But why isn’t he huge? His love songs on The Boatman’s Call, Cave and the Bad Seeds’ most recent album of fresh material, were a revelation to me when I first heard them a few months ago: sweet and melancholy, stripped back to the raw emotion and sung with the voice of a wayward Elvis Presley. I am not alone in thinking they are up there with Van Morrison and Dylan; everyone to whom I’ve played them has the same reaction. “The guy’s a genius!” they say, and “Why haven’t I heard the songs before?” The singer, of course, is partly to blame. He may have appeared on Top of the Pops with Kylie Minogue, for whom he wrote the murder ballad Where the Wild Roses Grow – and what a strange pairing that was – but the success of the single was a commercial deviation for him. He wrote it, not because he wanted a Top 20 hit, but because he liked to play with the tension between the darkness of the material and the lightness which Kylie projects. He is quite clear about his desire to conduct his life and career on his own idiosyncratic terms. In 1996, for instance, he was shortlisted for an MTV Award for Best Male Artist – but asked the organisers to withdraw his nomination. “My muse is not a horse,” he attempted to explain in a letter, “and I am in no horse race and, indeed, if she was, still I would not harness her to this tumbrel – this bloody cart of severed heads and glittering prizes.” While he clearly had a lot of fun spinning his excuse – he sounds as arch and overblown as the Scarlet Pimpernel – the gesture can hardly have endeared him to the powers that be in the international music scene. Cave’s habit of disappearing in foreign cities for years at a time – Berlin for much of the Eighties; Sao Paulo in the early Nineties – has not helped to build a serious profile in this country. And, of course, there have been some more self-destructive habits along the way.

Our first encounter is in Amsterdam, where Cave is performing in a kind of lit-rock festival at the Paradiso, billed alongside various artists with out-there names like Furry Green Lamppost. The Paradiso used to be a church and is one of the legendary venues, where everyone has played from Janis Joplin to the Rolling Stones and the Sex Pistols; in the late-afternoon gloom and empty, it looks tarnished and slightly seedy.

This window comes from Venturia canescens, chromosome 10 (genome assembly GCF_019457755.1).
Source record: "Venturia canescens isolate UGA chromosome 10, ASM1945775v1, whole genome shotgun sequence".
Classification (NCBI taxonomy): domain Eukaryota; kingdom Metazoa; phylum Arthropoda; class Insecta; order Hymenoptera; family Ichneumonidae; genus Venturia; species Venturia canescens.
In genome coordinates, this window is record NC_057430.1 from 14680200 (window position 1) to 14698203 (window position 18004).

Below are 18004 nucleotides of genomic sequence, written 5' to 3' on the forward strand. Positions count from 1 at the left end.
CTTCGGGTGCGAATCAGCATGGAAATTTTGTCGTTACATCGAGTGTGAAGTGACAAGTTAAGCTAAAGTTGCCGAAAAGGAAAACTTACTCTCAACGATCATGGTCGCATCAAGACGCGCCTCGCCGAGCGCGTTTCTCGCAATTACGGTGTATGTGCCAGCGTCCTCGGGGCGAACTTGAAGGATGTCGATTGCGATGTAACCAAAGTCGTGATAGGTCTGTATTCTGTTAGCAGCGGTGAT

On the stage, Cave’s elongated form is hunched over the piano like an up-ended U. He is wearing a skimpy V-neck sweater and with his eyes closed and his face pointed skywards, he could be a 12-year-old boy. Since he is, in fact, 41, in the looks department at least, he is a disgracefully good advertisement for bad living. After an hour or so of faffing around with the sound engineer, Cave comes over to join a group of us.

Away from his piano, Cave towers over us but doesn’t stoop. Walking back to the hotel at some pace, I clock the familiar wings of bat-black hair, the white face, blue eyes and cupid’s pout. In his scuffed shoes, a fake fur collar adorning a long black coat, he has a certain theatrical – Aubrey Beardsley meets Withnail – thrift-shop elegance. His people keep telling me what a great time it is to interview him. Why? He’s so happy. He’s so open. He’s so well. He’s in love.

Before the gig, there is a dinner for Cave and his friends in an old-fashioned seafood restaurant. It’s a strange, slightly strained event. Everyone would like to talk to our host, but since he exudes all the hail-fellow-well-met bonhomie of a Howard Hughes, it does not make for an easy flow of conversation. Among the guests is Cave’s new paramour, Vivienne Westwood’s erstwhile muse, the model Susie Bick – who appears to have made liberal use of her boyfriend’s hair-dye.

Bick is exquisite. She has a porcelain face, phosphorescent green gaze and a breathy, cut-glass little voice – rather like a posh Una Stubbs. With the dansant frock, antique clasp-bag and demure manner, she feels distinctly unmodern. She and Cave sip mineral water and smoke a great many Marlboro Lights. I ask him whether he’s suffering from pre-concert nerves. No, he says,